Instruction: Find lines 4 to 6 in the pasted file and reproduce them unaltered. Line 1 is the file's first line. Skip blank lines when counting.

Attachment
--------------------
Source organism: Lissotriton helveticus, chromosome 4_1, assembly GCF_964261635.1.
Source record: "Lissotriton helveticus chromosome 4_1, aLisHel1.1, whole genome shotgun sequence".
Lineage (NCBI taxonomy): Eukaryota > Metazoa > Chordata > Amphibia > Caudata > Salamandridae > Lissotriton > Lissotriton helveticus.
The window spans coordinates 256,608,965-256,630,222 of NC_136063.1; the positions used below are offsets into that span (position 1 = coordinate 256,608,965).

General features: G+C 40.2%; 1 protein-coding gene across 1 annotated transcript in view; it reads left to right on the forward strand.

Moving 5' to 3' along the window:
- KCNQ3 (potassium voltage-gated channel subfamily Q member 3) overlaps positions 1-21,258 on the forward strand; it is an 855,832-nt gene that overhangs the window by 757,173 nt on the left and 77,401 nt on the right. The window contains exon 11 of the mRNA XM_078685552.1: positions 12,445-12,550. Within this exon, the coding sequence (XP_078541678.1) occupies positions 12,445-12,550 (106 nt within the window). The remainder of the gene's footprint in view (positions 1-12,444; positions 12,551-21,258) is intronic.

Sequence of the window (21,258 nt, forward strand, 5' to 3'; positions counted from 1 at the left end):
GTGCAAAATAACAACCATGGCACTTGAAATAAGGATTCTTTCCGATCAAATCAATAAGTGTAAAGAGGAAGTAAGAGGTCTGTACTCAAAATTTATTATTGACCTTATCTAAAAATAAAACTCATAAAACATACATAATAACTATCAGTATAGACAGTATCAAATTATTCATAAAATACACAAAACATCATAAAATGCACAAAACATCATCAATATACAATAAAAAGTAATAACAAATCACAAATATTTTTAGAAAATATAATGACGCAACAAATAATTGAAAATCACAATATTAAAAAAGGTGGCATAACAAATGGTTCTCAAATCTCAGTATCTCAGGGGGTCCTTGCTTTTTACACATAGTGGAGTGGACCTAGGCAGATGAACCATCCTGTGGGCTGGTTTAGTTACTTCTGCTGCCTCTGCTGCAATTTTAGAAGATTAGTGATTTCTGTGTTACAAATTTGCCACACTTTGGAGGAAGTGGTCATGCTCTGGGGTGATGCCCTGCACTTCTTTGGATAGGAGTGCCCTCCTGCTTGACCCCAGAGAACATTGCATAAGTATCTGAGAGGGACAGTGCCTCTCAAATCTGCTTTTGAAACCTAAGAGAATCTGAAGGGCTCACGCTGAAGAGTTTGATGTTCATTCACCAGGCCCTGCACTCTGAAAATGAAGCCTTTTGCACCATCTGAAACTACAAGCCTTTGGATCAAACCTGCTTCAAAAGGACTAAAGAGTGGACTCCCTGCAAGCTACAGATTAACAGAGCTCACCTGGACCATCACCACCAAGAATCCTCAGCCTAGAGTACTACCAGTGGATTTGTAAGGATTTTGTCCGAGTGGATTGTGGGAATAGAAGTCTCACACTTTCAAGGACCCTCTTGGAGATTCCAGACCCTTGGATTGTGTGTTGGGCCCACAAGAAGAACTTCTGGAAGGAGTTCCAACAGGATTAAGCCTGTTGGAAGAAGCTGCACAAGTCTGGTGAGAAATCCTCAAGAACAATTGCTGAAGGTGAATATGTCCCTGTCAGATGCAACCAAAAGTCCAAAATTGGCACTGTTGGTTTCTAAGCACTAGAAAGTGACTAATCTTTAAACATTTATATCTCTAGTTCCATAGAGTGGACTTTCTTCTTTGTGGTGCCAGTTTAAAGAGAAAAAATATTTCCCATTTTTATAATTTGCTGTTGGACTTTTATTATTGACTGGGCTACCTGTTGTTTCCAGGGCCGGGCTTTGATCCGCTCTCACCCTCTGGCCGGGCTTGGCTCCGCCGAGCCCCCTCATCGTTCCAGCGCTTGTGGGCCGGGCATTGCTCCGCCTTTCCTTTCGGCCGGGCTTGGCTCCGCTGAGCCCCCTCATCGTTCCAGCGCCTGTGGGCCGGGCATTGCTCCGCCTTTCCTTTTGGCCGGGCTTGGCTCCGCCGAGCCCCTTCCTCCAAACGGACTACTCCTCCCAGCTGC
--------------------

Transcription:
The window spans coordinates 256,608,965-256,630,222 of NC_136063.1; the positions used below are offsets into that span (position 1 = coordinate 256,608,965).

General features: G+C 40.2%; 1 protein-coding gene across 1 annotated transcript in view; it reads left to right on the forward strand.

Moving 5' to 3' along the window: